One of the largest evangelical organizations on college campuses nationwide has told its 1,300 staff members they will be fired if they personally support gay marriage or otherwise disagree with its newly detailed positions on sexuality starting on Nov. 11.
InterVarsity Christian Fellowship USA says it will start a process for “involuntary terminations” for any staffer who comes forward to disagree with its positions on human sexuality, which hold that any sexual activity outside of a husband and wife is immoral.
Staffers are not being required to sign a document agreeing with the group’s position, and supervisors are not proactively asking employees to verbally affirm it. Instead, staffers are being asked to come forward voluntarily if they disagree with the theological position. When they inform their supervisor of their disagreement, a two-week period is triggered, concluding in their last day. InterVarsity has offered to cover outplacement service costs for one month after employment ends to help dismissed staff with their résumés and job-search strategies.
“We internally categorize these as involuntary terminations due to misalignment with InterVarsity ministry principles, which is a category we use for people who leave for theological and philosophy of ministry disagreements,” Greg Jao, an InterVarsity vice president and director of campus engagement, told TIME in an email. “Our goal is not to go, ‘Oh we want you to do the dirty work of firing yourself.’ I think our thing is, if you are in disagreement, then we are going to ask you, with integrity, to identify that and leave,” he added in an interview.
InterVarsity has also said that staffers should only share views publicly that are consistent with its positions, though it’s unclear if that means someone could be fired for posting on Facebook, for example. Outlined in an internal 20-page paper, the positions include injunctions against divorce and sex before marriage, though critics say the biggest effect will be among younger staffers who support gay marriage — in essence, making it something of a theological purge.
Bianca Louie, 26, led the InterVarsity campus fellowship at Mills College, a women’s liberal-arts school in Oakland and her alma mater. When it became clear several months ago that the policy would go into effect, Louie realized she had to leave, after four years of working with the group. She is not sure what will happen to the outreach she and others worked to create at Mills. “I don’t know how InterVarsity can do ministry on campus with integrity anymore,” she says. “Mills is a women’s college with inclusive trans policies, and higher ed is overall making more efforts to be inclusive and safe for LGBTQ students … I could see us getting kicked off campus because of this.”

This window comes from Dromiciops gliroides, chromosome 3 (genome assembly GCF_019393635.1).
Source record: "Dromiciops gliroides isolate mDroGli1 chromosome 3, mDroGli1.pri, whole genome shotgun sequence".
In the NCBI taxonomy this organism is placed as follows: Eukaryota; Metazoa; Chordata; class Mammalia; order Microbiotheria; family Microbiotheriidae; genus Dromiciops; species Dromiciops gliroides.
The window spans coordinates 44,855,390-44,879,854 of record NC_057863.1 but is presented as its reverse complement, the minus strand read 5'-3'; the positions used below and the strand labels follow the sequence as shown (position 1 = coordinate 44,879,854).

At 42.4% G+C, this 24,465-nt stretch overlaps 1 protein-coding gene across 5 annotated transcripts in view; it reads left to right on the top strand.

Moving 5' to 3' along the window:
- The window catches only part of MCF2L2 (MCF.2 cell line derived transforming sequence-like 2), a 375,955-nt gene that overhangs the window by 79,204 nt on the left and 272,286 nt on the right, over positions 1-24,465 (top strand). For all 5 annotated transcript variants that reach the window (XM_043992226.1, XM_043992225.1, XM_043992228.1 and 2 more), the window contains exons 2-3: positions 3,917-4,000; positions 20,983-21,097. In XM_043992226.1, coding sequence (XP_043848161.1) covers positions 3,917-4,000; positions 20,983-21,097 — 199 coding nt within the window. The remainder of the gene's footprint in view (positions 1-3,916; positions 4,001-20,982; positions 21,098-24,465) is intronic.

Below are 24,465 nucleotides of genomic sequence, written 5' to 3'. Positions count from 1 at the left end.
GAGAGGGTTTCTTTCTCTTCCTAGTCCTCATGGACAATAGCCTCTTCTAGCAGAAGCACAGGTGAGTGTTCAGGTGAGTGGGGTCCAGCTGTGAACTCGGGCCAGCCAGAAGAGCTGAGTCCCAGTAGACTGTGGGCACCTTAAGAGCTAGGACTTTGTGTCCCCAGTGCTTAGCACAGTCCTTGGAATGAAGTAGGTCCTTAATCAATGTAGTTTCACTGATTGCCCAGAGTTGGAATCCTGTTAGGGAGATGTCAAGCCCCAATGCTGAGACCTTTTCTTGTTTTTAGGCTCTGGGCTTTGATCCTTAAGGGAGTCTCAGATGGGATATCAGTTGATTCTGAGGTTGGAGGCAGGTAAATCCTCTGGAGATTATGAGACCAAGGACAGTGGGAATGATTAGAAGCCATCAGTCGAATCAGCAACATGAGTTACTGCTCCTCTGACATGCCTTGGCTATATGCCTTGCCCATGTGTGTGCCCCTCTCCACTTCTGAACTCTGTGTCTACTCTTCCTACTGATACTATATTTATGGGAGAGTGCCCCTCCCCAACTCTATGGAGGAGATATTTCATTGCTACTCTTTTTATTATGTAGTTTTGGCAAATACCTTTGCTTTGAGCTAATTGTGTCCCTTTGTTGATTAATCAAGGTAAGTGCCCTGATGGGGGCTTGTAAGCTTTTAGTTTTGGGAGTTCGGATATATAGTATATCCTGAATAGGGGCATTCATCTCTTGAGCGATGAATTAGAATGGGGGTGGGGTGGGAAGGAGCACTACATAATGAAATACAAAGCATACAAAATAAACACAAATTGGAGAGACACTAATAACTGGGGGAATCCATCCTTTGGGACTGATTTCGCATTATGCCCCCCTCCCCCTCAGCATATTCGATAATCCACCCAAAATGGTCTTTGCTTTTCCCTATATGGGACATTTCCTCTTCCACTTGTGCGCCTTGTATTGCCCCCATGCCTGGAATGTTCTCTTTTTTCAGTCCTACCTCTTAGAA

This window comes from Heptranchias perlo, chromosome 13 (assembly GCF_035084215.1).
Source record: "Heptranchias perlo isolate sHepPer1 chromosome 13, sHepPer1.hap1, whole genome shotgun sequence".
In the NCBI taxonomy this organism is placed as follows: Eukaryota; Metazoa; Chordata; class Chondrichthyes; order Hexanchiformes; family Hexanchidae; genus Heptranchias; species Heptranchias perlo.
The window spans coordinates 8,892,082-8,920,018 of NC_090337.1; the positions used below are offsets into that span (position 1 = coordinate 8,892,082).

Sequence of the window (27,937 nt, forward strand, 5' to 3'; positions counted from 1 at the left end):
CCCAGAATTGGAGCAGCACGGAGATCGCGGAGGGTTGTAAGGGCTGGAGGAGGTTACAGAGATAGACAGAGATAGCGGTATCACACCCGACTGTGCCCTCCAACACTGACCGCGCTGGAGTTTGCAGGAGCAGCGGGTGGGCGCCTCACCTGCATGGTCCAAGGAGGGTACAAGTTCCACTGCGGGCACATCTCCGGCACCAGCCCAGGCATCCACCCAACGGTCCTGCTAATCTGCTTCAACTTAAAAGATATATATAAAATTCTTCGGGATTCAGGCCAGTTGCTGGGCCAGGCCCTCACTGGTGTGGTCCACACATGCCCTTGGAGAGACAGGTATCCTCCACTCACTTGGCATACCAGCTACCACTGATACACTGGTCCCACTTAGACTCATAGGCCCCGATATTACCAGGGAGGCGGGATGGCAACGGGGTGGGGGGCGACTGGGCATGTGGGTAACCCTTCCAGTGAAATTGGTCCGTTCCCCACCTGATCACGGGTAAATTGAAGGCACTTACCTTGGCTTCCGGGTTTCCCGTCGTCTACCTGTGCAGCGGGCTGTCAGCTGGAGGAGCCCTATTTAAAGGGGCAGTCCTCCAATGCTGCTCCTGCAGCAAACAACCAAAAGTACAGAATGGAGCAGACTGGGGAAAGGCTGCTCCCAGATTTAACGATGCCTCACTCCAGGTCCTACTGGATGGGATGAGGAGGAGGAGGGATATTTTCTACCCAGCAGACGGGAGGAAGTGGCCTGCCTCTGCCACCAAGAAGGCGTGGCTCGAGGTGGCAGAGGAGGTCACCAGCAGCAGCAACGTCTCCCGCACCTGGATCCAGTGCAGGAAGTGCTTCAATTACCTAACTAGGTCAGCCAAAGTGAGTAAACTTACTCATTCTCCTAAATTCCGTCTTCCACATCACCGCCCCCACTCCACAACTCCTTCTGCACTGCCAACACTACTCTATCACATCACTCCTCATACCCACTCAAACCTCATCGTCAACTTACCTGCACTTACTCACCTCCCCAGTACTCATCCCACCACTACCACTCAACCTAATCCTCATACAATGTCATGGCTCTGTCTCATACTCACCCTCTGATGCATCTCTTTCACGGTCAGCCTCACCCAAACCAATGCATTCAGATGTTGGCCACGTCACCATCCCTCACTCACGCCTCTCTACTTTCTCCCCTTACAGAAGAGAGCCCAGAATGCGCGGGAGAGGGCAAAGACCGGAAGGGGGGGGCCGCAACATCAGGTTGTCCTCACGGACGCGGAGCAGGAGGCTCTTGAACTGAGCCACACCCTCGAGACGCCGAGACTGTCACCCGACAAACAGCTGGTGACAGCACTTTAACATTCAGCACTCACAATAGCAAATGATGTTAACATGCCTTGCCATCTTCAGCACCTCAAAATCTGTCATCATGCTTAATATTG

Louie and about 10 other InterVarsity staff formed an anonymous queer collective earlier this year to organize on behalf of staff, students and alumni who felt unsafe under the new policy. They compiled dozens of stories of individuals in InterVarsity programs and presented them to national leadership. “I think one of the hardest parts has been feeling really dismissed by InterVarsity,” she says. “The queer collective went through a very biblical, very spiritual process, with the Holy Spirit, to get to where we are. I think a lot of people think those who are affirming [same-sex marriage] reject the Bible, but we have landed where we have because of Scripture, which is what InterVarsity taught us to do.”
InterVarsity has more than 1,000 chapters on 667 college campuses around the country. More than 41,000 students and faculty were actively involved in the organization in the last school year, and donations topped $80 million last fiscal year. The group is focused on undergraduate outreach, but it also has specific programs for athletes, international students, nurses, sororities, fraternities and others. InterVarsity also hosts the Urbana conference, one of the largest student missionary conferences in the world.
Interim InterVarsity president Jim Lundgren and president-elect Tom Lin sent a letter to all staff in July to inform them of the employment policy. The decision is the outcome of a four-year internal review on what the Bible teaches about human sexuality. InterVarsity issued its conclusions in a 20-page internal position paper on human sexuality in March 2015, and then gave staff 18 months to study it and participate in a nine-part study exploring its conclusions.
In its description of sexual attraction, identity, and behavior, the paper states, “Scripture is very clear that God’s intention for sexual expression is to be between a husband and wife in marriage. Every other sexual practice is outside of God’s plan and therefore is a distortion of God’s loving design for humanity.”
The position paper also outlined theological positions against divorce, sex before marriage, pornography, cohabitation and sexual abuse, but the practical application of the study focused on implications for the LGBTQ community. The July letter states, “We expect that all staff will ‘believe and behave in a manner consonant with our “Theological Summary of Human Sexuality” paper,’ as described by the Code of Conduct. (To ‘believe and behave’ means we  agree with the substance and conclusions of the ‘Theological Summary of Human Sexuality,’  will not engage in sexual immorality as defined in the paper, and  will not promote positions inconsistent with the ‘Theological Summary of Human Sexuality.’)”